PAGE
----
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Dan Ingalls has been the principal architect of five generations of
Smalltalk environments. He designed the byte-coded virtual machine that made Smalltalk practical in 1976. He also invented BitBlt, the general-purpose graphical operation that underlies most bitmap graphics systems today, as well as pop-up menus. He has received the ACM Grace Hopper Award for Outstanding Young Scientist, and the ACM Software Systems Award.

Dan's major contributions to the Squeak system include the original conception of a Smalltalk written in itself and made portable and efficient by a Smalltalk-to-C translator. He also designed the generalizations of BitBlt to arbitrary color depth, with built-in scaling, rotation, and anti-aliasing.

He is currently working to complete the Morphic graphics system, as well as an architecture for end-user programming that is tightly coupled to the Squeak object model. Dan leads the external Squeak community through active participation in e-mail discussions, and attention to regular releases and reasonable support.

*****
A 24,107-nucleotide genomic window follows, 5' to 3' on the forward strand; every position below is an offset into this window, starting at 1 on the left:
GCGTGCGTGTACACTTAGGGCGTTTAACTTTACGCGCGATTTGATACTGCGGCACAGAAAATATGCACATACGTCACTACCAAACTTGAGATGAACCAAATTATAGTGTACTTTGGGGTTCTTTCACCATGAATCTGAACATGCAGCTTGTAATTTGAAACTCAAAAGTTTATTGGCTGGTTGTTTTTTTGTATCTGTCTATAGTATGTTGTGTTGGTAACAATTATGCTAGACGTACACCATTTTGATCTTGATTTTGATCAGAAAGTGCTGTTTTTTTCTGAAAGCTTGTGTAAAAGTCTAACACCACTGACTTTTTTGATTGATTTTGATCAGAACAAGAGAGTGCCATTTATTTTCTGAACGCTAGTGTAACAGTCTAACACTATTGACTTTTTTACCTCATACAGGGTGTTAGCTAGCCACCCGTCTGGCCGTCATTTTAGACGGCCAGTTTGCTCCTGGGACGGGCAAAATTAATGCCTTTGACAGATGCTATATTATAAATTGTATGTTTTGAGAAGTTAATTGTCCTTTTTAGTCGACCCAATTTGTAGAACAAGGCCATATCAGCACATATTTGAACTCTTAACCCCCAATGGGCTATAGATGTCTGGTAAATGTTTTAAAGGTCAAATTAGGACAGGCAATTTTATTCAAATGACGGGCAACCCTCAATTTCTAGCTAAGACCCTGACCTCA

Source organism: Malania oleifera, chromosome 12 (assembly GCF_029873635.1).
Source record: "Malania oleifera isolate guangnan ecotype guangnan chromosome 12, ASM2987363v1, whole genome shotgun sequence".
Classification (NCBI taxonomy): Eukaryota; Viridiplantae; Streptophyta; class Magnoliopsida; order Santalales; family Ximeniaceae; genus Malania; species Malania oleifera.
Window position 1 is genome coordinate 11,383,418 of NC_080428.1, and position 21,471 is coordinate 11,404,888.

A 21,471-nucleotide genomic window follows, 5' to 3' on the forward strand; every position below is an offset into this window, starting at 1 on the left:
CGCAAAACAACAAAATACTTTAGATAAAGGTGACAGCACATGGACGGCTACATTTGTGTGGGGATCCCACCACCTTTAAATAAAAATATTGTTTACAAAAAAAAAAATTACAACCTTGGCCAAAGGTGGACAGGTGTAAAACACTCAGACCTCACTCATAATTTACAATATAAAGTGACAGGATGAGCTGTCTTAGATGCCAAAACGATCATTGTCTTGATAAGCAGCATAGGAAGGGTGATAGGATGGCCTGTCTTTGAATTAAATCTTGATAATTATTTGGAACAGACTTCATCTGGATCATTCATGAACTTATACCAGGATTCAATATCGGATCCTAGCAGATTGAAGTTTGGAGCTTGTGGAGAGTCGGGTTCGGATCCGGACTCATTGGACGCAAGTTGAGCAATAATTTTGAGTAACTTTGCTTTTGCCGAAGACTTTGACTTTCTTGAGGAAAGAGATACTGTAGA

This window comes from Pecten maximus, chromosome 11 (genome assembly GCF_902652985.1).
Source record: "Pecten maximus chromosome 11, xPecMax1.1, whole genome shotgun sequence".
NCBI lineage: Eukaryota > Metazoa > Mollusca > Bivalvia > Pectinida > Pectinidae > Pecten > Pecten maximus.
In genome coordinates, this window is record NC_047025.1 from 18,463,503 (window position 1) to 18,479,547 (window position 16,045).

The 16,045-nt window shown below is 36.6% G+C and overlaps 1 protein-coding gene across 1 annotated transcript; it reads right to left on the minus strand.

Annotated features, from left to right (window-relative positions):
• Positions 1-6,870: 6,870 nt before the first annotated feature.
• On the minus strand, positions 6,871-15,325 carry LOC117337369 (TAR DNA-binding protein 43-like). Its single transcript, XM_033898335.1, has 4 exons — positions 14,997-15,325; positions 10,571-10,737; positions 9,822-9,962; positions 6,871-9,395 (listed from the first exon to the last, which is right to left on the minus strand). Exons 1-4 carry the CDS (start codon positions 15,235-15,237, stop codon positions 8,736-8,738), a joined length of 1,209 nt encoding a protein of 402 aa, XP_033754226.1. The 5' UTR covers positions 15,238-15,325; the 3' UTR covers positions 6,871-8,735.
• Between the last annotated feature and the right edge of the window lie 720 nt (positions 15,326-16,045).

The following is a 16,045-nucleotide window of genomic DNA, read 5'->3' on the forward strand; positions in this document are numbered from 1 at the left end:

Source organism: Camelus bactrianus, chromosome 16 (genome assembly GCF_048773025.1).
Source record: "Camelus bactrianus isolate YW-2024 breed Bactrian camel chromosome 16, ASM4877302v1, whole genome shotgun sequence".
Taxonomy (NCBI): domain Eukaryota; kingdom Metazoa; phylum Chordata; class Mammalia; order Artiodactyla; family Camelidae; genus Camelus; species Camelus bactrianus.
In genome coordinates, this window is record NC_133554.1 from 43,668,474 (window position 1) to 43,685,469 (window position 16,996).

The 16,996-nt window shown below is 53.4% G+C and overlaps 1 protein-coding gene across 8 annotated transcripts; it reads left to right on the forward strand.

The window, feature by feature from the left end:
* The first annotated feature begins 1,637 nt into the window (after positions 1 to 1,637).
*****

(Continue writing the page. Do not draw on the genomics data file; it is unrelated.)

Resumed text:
From this investment we have reaped many benefits including implementations across all major computing platforms, a new portable JIT engine for Squeak, and the recently released Squeak Wiki server.

Dan Received his B.A. in Physics from Harvard University, and his M.S. in Electrical Engineering from Stanford University. While working toward a PhD at Stanford, he started a company to sell a software measurement invention that he perfected. As the challenges and rewards of industry have continued to hold his interest, he never returned to academia.

Dan lives in Truckee, California, where he enjoys hiking and biking in the summer and snowboarding in the winter.